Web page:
Nevertheless, Henrietta Maria took it upon herself to insert her faith at her husband’s court, making it very much a part of the Stuart’s private life. She defined herself by her Catholicism and she was – and is – publicly defined by it, a simple fact that garnered her considerable unpopularity during her lifetime. By the outbreak of the Civil War, she was widely reviled, most people genuinely believing she meant to inspire a rebellion in Ireland to support her husband and still others hoping Parliament would take legal action against her – denouncing her a “subject” like any other. In short, they argued, a queen consort wasn’t above the law; and as would become clear by the end of the decade, neither was a king. And lest we think that an empty threat, bear in mind that Anne Boleyn and Katherine Howard had both been executed only a century before.
With the threat of violence mounting, Henrietta Maria’s first departure from England came in the form of a “break,” if you will. In early 1642, Charles decided she would accompany their eldest daughter, Mary, to The Hague where she was due to marry Prince William of Orange. Alongside her maternal duties she spent her time in Holland nagging her husband to meet threats with force and fundraising. A few weeks into her stay, she was escorted to Amsterdam to barter goods for cash and arms with the city’s Jewish population, empowered by Charles to do so.
Part of the reason for the Queen leaving England was that it left the King free and clear to go to war without fear his wife would be harmed. Despite this, it took months for outright fighting to begin – the siege of Hull that July was the War’s first major action and the Battle of Edgehill in October the first staged battle. All throughout, Henrietta Maria sought investors, putting out feelers in France and Denmark, as well as with the Dutch East India Company with varying success. Even so, her activity was considered alarming enough by the rebels that they sent an envoy to Holland to undermine her.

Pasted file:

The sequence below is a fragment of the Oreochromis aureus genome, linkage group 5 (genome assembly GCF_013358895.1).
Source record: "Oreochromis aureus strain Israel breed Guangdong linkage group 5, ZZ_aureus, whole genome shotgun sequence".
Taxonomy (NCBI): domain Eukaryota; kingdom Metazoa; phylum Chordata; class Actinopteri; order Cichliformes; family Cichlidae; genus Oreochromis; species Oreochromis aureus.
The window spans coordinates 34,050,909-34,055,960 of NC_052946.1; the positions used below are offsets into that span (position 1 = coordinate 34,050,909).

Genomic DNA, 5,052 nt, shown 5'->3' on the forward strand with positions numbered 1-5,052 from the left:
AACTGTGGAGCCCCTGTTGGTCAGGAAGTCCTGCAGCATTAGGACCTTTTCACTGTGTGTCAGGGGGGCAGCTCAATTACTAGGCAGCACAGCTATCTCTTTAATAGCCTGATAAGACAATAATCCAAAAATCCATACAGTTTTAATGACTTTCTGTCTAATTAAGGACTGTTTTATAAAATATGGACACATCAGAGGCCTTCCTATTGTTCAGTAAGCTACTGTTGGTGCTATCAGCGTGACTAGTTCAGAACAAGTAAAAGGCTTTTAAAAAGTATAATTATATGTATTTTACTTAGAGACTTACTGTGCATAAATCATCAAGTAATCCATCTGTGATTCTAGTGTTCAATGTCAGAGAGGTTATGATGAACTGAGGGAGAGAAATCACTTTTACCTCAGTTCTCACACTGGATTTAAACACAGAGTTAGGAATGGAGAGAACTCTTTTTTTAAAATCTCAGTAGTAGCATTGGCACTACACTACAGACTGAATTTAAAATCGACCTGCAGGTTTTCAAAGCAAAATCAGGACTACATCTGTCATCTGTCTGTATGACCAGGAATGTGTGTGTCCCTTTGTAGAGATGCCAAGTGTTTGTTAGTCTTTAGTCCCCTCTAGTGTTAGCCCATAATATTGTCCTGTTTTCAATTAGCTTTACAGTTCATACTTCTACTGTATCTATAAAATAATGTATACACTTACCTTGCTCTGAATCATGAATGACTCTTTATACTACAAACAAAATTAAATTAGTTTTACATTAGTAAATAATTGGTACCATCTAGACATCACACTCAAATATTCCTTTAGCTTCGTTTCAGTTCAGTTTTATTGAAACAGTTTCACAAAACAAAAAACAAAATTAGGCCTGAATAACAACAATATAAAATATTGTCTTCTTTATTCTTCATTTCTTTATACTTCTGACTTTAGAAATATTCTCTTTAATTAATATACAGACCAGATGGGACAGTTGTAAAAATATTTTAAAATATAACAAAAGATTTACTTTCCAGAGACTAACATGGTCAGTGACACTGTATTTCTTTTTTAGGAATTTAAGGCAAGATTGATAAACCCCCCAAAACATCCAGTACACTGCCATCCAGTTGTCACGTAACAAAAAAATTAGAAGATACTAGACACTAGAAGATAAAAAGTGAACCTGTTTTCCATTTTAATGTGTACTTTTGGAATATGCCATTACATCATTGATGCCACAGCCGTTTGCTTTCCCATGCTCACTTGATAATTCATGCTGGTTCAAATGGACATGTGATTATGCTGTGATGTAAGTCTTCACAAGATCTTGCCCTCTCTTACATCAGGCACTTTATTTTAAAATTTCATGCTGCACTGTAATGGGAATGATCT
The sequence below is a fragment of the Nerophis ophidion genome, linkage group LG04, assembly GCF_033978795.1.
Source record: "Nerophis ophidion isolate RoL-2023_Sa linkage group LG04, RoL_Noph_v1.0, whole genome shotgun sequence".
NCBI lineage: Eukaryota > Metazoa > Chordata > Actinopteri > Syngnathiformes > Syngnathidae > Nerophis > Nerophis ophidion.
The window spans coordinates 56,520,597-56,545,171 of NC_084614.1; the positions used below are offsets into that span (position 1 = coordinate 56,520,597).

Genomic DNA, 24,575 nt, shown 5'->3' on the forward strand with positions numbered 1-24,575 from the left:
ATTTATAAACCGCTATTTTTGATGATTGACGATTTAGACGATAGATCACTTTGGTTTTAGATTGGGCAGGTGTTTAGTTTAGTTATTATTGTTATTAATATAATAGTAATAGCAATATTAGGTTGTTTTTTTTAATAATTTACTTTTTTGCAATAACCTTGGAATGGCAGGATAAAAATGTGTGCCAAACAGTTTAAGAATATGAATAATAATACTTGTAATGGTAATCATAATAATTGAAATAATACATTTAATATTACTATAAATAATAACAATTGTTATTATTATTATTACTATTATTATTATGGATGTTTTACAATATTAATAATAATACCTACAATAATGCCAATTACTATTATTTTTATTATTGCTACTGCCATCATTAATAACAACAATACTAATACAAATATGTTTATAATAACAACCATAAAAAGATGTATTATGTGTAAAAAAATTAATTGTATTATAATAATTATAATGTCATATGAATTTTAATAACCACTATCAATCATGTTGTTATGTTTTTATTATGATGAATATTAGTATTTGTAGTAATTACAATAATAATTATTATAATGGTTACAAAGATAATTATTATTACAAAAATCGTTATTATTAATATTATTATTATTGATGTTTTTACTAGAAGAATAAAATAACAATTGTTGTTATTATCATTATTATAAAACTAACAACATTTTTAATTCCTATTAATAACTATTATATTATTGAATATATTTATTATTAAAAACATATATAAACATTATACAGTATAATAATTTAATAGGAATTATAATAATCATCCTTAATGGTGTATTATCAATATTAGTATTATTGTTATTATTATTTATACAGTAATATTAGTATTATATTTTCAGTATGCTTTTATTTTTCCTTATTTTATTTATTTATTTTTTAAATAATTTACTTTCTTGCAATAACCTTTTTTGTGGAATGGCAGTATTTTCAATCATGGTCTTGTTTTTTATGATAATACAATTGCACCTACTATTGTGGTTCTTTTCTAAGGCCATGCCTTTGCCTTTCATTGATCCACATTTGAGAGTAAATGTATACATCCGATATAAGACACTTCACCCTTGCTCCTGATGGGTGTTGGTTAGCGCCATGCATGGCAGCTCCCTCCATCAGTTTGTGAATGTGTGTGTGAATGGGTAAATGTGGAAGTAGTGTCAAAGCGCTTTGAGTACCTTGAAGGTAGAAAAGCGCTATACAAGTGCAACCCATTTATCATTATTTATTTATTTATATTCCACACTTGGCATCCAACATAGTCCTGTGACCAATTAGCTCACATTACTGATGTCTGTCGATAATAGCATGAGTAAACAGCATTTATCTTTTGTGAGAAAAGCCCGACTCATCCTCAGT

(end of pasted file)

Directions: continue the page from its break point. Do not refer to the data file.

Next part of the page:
She returned to England in February 1643 after a turbulent ship crossing and was then met with enough danger on the shore that she was forced to seek shelter at inns and in the elements as she made her way to Yorkshire. Charles was headquartered in Oxford, in the middle of negotiating a peace treaty after he heard the demands from delegates of the Long Parliament. His mood is perhaps best summed up from his words in a letter sent the previous December:
“I have set up my rest upon the goodness of my cause, being resolved that no extremity or misfortune shall make me yield; for I will be either a glorious king or a patient martyr.”
Quite. The talks fell apart and were abandoned in the spring, but because of them Henrietta Maria was unable to leave Yorkshire until June. Finally, after over a year apart, she was reunited with Charles and her two eldest sons that. By Christmas, she was pregnant.